Photo shows a pallet of small package pesticides at a facility.

“Small package pesticide” means an amount of liquid or dry pesticide that is held in an individual container with a content of 55 U.S. gallons or less, or 99 lbs. or less dry weight (Minnesota Pesticide Storage Rules).

Small packaged pesticide and fertilizer storage does not require a bulk storage permit but do have certain storage and handling requirements that must be met.

The Federal Insecticide, Fungicide and Rodenticide Act (FIFRA) and the Minnesota Pesticide Law require pesticides to be properly labeled. The label contains instructions on proper use, storage and disposal, protective clothing, rates of application, etc.

According to Minnesota law (Minnesota Statues, CH. 18B.07, Subd. 4) a person may not allow a pesticide, rinsate, or unrinsed pesticide container to be stored, kept, or to remain in or on any site without safeguards adequate to prevent an incident.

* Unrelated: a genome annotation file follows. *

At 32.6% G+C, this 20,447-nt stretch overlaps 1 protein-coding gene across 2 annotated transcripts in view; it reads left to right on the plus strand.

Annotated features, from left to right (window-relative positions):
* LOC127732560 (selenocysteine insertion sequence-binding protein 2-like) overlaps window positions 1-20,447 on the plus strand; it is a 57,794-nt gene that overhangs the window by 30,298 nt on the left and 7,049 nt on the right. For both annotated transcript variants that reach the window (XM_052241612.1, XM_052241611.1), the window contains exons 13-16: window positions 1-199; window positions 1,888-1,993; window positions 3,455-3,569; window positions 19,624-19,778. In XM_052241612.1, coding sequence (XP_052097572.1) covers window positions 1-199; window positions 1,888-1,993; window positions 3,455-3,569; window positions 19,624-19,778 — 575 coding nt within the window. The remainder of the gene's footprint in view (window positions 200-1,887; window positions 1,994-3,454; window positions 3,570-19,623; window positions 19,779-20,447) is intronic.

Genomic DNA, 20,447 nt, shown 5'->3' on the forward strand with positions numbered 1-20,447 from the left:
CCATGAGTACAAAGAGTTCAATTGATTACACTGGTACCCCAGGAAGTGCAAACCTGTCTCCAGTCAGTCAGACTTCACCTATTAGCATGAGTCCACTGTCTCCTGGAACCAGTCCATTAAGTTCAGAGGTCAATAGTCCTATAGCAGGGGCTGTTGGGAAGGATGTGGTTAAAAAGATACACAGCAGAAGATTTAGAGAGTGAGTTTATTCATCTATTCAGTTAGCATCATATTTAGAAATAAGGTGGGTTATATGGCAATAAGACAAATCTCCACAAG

Minnesota Department of Agriculture (MDA) provides guidelines on small package facility storage requirements for pesticides and fertilizers.

Minnesota Department of Agriculture (MDA) and Minnesota Department of Labor and Industry (DLI) regulations require the use of a backflow prevention device or fixed  air gap when filling fertilizer or pesticide application equipment from a municipal water supply, private well, or surface water. The MDA and  the DLI have developed backflow prevention guidelines for ag chem facilities.

Photo shows small package fertilizer on shelving.

Spills – Incident Clean Up

All spills of any pesticide or fertilizer must be immediately reported to the Minnesota Duty Officer at 1-800-422-0798 (greater MN) or 651-649-5451 (metro).

Load Area Recommendation

Use a load area when mixing and loading small package pesticides and impregnated fertilizers into application equipment. A load area should be liquid tight, curbed, and sloped so it contains any spills that may occur.

Fact sheets

Backflow Prevention Guidelines for Ag Chemical Facilities

Pesticide Container Management and Disposal